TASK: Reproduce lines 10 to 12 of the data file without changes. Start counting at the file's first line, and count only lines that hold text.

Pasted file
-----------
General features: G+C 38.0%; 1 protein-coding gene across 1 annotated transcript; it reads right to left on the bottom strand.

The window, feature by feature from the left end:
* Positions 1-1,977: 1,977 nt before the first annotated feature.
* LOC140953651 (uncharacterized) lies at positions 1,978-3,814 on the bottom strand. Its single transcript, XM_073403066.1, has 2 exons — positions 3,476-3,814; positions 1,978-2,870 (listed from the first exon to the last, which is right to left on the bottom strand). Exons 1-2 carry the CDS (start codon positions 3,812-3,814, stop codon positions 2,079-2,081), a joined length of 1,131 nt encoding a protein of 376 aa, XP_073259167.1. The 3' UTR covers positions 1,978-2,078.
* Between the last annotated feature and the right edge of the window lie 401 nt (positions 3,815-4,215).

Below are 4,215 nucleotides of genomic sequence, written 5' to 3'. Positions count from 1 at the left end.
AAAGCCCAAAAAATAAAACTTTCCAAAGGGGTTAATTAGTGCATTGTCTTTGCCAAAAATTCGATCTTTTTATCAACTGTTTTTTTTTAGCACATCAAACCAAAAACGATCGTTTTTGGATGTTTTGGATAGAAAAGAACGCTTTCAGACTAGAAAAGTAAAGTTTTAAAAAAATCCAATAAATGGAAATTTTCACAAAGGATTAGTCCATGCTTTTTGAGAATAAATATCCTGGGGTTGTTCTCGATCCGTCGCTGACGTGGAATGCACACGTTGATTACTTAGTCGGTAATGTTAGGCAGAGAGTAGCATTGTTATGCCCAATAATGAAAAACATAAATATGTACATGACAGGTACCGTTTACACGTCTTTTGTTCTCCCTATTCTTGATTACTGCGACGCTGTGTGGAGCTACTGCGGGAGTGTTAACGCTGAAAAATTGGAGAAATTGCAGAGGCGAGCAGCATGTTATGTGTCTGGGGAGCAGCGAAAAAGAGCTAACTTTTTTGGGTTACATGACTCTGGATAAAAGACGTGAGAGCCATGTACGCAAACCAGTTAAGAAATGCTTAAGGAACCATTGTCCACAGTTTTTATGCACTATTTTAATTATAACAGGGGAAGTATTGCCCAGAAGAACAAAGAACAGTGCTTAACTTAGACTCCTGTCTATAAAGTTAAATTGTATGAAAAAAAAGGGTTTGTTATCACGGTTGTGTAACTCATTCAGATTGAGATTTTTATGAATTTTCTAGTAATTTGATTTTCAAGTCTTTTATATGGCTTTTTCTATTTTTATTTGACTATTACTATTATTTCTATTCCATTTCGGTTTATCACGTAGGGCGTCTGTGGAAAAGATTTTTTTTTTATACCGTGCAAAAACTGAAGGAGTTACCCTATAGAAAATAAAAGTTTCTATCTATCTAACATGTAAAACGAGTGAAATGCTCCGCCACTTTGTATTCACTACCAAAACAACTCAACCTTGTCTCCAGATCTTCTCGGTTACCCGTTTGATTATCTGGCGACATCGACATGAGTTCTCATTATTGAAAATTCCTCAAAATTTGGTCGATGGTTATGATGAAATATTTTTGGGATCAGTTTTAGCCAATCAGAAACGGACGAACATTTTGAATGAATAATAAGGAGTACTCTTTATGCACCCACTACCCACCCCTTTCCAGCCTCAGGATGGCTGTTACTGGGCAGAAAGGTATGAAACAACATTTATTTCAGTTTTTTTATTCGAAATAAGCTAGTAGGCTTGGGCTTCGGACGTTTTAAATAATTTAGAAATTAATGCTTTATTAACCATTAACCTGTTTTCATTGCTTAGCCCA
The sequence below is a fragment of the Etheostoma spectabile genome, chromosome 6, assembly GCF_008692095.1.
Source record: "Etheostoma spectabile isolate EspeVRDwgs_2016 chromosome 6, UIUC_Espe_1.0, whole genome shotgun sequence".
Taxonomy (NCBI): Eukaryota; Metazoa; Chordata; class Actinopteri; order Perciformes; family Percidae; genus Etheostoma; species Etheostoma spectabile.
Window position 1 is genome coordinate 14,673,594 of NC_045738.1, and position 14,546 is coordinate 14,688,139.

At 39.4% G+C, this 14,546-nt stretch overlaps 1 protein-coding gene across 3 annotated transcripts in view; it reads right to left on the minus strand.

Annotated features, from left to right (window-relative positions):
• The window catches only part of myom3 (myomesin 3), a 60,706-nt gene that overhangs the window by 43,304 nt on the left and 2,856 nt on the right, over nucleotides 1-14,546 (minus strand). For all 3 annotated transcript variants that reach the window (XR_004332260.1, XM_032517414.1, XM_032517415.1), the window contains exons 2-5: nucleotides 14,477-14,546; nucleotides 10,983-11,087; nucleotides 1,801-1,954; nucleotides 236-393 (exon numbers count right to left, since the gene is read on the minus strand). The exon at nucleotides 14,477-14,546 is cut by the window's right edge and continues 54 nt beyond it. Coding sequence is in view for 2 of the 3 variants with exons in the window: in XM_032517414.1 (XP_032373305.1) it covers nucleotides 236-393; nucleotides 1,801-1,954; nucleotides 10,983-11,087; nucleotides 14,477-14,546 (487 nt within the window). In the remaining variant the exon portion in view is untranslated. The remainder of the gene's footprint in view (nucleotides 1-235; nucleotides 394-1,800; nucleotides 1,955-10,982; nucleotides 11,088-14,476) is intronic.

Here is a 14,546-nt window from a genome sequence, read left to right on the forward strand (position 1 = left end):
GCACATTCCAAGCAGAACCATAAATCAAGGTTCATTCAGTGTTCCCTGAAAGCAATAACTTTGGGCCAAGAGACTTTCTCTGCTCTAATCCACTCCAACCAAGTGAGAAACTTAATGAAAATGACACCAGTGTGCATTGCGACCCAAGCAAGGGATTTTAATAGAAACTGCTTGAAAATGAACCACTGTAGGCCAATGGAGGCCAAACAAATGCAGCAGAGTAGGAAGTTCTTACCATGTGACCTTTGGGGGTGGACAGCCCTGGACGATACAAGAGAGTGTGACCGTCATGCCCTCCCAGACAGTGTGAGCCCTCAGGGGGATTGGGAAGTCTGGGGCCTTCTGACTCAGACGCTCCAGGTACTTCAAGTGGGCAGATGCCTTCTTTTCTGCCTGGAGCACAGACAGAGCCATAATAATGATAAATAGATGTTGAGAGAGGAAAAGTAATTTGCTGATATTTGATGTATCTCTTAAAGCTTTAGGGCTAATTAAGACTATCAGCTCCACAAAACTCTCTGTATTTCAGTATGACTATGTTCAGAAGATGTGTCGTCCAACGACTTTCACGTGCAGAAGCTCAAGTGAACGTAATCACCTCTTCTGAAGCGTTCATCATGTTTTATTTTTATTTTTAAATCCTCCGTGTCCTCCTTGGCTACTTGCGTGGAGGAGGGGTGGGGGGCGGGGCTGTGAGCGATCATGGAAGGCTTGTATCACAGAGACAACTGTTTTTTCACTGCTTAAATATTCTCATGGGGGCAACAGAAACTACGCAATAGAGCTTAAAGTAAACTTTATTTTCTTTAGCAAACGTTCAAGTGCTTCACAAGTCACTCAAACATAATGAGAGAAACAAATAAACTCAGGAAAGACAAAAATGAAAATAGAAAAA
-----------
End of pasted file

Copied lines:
Taxonomy (NCBI): Eukaryota; Metazoa; Chordata; class Actinopteri; order Perciformes; family Percidae; genus Etheostoma; species Etheostoma spectabile.
Window position 1 is genome coordinate 14,673,594 of NC_045738.1, and position 14,546 is coordinate 14,688,139.

At 39.4% G+C, this 14,546-nt stretch overlaps 1 protein-coding gene across 3 annotated transcripts in view; it reads right to left on the minus strand.